Sonali Shivlani, Internationally Certified Pregnancy Consultant and a Child Nutrition Counsellor takes you through what to expect when getting back to your regular routine, after the birth of your bundle of joy.
The first few hours after the birth of your little one is generally a blur of emotions. Congratulations are in order, and you’re most certainly experiencing the unadulterated love of holding our baby, and a whole lot of relief, coupled with other emotions. It’s only after this wave of excitement and emotions dies down that you will start thinking about your next steps you’ll need to take to get back to your routine, and perhaps, in better physical shape. But what you need to do, completely depends on how you gave birth. Let’s review…
You may have had a vaginal birth or a surgical birth with some variations in between. Say, for example, the use of a vacuum, or you may have had an episiotomy. Whatever your delivery, it is important that you give your body the utmost attention when it comes to care and recovery.
Vaginal Birth: Postpartum Recovery
Most moms who deliver vaginally may find themselves feeling exhausted post birth. Two things which come to mind are food and sleep. You can, of course, eat a full meal, take a warm shower or sponge and catch up on some much-needed rest. Remember, your baby will also go into ‘deep sleep mode’ a couple of hours post birth. This happens because the baby has been over stimulated with all the unique sensory input received post birth. The first hour after birth for your new born is a state of high alert as she takes in her new environment. Additionally, this is a great time to get breastfeeding established. For your own recovery, catch up on sleep when she sleeps.
You may have an episiotomy which is a small incision made in the perineum. This is done to help deliver the baby without the mother tearing in multiple places. The decision to make the episiotomy lays with the doctor and it depends on how well your perineum is stretching as the baby’s head crowns. Taking care of these stitches is part of your postpartum care routine. Remember to wash and dry the stitches every time you use the bathroom. Your doctor will also recommend an anti infective ointment to be applied to the stitches. You may also find it difficult to sit comfortably and you can sit on a special episiotomy pillow or a soft cushion. Wear loose cotton under pants as well as cotton maternity pads to help the stitches heal faster. You will also experience lochia flow post the birth. This simply means that the uterus is cleansing the lining. This can last for 15 to 40 days. It may resemble your menstrual cycle but please note that this is not the same. Moreover, with lochia fl ow, you may notice that the bleeding increases if you over-exert yourself, so please take it easy. It is a good idea to listen to your body and rest. Take care of your baby and yourself, but delegate other household chores to family members. Take as much help as you need.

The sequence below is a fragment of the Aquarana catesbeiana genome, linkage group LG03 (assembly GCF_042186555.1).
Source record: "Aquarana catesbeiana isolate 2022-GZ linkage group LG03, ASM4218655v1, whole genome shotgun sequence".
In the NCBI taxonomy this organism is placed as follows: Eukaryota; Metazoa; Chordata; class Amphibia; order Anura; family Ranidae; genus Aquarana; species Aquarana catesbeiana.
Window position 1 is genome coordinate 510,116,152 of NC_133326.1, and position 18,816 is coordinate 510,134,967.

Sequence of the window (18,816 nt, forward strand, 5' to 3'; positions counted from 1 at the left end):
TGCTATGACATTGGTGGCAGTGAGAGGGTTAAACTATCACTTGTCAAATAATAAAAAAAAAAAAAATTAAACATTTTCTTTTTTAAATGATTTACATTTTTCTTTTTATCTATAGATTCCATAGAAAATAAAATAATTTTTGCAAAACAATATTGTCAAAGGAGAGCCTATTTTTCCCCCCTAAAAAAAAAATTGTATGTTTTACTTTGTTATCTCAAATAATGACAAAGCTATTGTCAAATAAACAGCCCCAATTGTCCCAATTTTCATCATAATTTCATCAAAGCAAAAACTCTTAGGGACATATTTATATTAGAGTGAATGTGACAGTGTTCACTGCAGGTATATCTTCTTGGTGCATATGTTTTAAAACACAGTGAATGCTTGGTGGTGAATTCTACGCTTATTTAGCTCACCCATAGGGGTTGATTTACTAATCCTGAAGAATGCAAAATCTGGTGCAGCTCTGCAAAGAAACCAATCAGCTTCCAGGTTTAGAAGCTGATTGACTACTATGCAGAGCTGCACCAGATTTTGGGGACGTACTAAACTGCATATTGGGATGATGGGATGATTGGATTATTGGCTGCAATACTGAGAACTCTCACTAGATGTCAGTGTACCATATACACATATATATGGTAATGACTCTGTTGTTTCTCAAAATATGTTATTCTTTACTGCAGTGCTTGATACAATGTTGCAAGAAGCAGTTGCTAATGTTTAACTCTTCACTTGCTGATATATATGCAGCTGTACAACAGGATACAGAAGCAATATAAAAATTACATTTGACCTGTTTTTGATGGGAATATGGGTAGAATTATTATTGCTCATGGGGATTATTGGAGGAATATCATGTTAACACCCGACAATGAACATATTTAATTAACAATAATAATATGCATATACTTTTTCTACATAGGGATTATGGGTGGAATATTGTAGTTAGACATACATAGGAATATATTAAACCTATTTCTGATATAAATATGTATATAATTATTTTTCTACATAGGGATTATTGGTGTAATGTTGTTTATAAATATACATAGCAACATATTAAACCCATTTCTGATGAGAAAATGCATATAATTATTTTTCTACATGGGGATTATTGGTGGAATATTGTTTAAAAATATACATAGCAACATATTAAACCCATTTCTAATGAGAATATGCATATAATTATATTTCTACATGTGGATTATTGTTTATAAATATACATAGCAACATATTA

Surgical Birth: Postpartum Recovery
If for some reason you need to deliver the baby via Caesarean section, your care will be a little different in the first few days. Moms are not allowed too much movement in the first 12 hours and nutrition is also provided via IV. Slowly, liquids and a soft diet is started and by the time you complete 48 hours postpartum, you are allowed to eat all foods. You may feel like an old woman when your doctor asks you to walk the first time post the delivery, but soon you will start feeling more comfortable. Your doctor will check your stitches and change your dressing often during your stay in the hospital. Remember, do not bend or put any pressure on the abdomen for a few weeks as your internal scars need to heal as well.
Most moms want to start their exercises soon after delivery, in order to get back to their pre-baby weight. However, remember that your body has just gone through a significant trauma and changes so it is important to start slow. You can start with a walking programme and slowly add stretches and strength training as you gain more stamina. Remember to check with your doctor about your own individual case before you start any exercise routines.
An abdomen belt can be used to support the abdomen muscles in the post delivery period. The muscles have stretched due to the growing uterus and now will take a few weeks to come back to their original position. In this period, an abdomen belt can give good support. Traditionally, women would tie a sari which would act as a good support for the abdomen muscles.
As you are a breastfeeding mom, and you are also recovering from pregnancy and birth, you need about 500 extra calories every day. This must come from healthy foods like unrefined carbohydrates, fruits, vegetables and high-quality proteins. Avoid excessive fats and sugar as these are not going to contribute to your health, nor will they help in increased lactation. You can expect that you would feel hungry more often, so keep healthy snacks handy. Most nursing moms also find that they feel thirsty and it is important to drink plenty of fluids in this post delivery period. |MB